Increasing Industrial Distribution Profitability by Segmenting Customers, Suppliers and Products-Part 3 Segmentation continued

After the basics are agreed on, it is time to determine what metrics should be used that will provide the greatest benefit in the least time, using the fewest resources, and minimizing any risk. That is a lot to ask and may not be accomplished every time, but it should be the goal.

Given the previously mentioned groups, it is important to determine the metrics that will help improve operations in terms of customers, products,and suppliers. There are no single right answers, but there are some common themes that are seen among companies that use the concepts.

“Contribution to gross margin” is a common measure. It requires simple Activity Based Costing (ABC) methods. The company must be able to measure the actual cost to process an order, complete a purchase, provide customer support, and perform other regular operations. After this is defined, it is possible to look at the gross sales by any of the three major categories and determine a ranking of customers, products,and suppliers.

Ranking is important to the workings of segmentation. Many distributors first learned about segmentation when setting up early inventory systems. There was A, B, C, and D inventory.  In many cases, the ranking was based on “turns.” This then drove the calculations for how much inventory to maintain and how often to order.

In its simplest form, the rankings discussed in this paper provide a foundation for understanding the principles, but they do not necessarily define specific opportunities for any given company. Management needs to work with their trusted advisors to identify the appropriate metrics, segmentation, and differentiation to obtain the greatest benefit.

One of the first lessons of segmentation is that not all groups need to be treated the same. Companies can offer rewards, discounts, greater sales emphasis, perks, and more business to those parties who, by their actions, become more important to the operation. For this discussion, there are three definitions that are required.

1. A good customer is one that generates a profit.

2. A good product is one that generates a positive contribution to gross margin.

3. A good supplier is one who through their actions helps the enterprise succeed.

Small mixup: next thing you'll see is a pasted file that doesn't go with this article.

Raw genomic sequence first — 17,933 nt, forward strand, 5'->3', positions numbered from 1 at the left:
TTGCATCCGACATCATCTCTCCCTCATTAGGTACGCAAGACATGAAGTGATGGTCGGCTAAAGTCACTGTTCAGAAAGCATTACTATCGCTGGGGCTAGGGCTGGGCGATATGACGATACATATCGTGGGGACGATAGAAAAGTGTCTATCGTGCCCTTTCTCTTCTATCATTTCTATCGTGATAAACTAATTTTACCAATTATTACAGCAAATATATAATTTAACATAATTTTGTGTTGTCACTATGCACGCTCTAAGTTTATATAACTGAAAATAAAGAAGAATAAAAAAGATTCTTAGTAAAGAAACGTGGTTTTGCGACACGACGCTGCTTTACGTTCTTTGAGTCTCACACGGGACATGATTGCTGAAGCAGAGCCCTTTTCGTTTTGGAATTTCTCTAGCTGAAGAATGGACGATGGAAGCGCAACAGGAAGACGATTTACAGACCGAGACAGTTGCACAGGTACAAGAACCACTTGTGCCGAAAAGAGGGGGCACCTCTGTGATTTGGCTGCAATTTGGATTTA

For example, customers who are part of a segment defined as: “the top 20 percent,” do not have to and should not be treated the same as a small volume customer whose contribution falls in the lowest 10 percent of customers and is probably negative.

Anything that can be done to correct the latter’s status is worthwhile. If they cannot be moved into profitability, then they may need to be “fired” unless there is some overriding reason to allow the status quo to continue. To many, this appears to be unfair. Salespeople will want all of their customers to be treated as if they were in the top group due to “competitive” pressure.

Vendors expect every distributor to work hard to promote their products and will expect equal treatment for all of their lines. Of course that is not good business, but many companies are unable to differentiate their action at a sufficient level. It is the ability to treat one group significantly better than another, which will create the competition to become part of that group. It is what allows resources to be directed to the greatest good for the company.

If we continue with the previously noted example, companies in that top 20 percent may be treated to special pricing, special promotions, special events, and extra services. A large volume customer who is not treated as such will complain to their salesperson that as a big customer they deserve the same or better treatment. It will take training and discipline so that the sales force will understand the ramifi cations of less profi table customers and work with them to increase their margins (or other measures) so they are part of the top group.  As the culture changes, there will be positive competition to get all of one’s major accounts into the “platinum” group.

This competition is good. It will focus the sales people on what makes a good customer. It is not just volume, although that has a major impact. It includes all the ways a customer uses limited resources when dealing with the company. Some of the common metrics include average days to pay, number of returns, special services, extra training, and all other benefits that reduce the contribution to gross margin. As soon as the sales force understands the drivers, they will do what is necessary to take care of the customers who count the most.

It is also necessary to understand that in a multicultural, multinational environment not all segmentations need be or should be the same across international borders. Individual customs, mores, and regulations work against a single standard segmentation process no matter how logical or desired. Understanding geographic, political, and cultural differences is essential for segmentation to deliver the potential that is possible.

Due to these known differences, the discussion that follows should be understood to work within an homogeneous cultural area. Where possible, it should be extended to cover as much territory as feasible. However, do not dismiss cultural differences. They are critical to success in many areas of the world.

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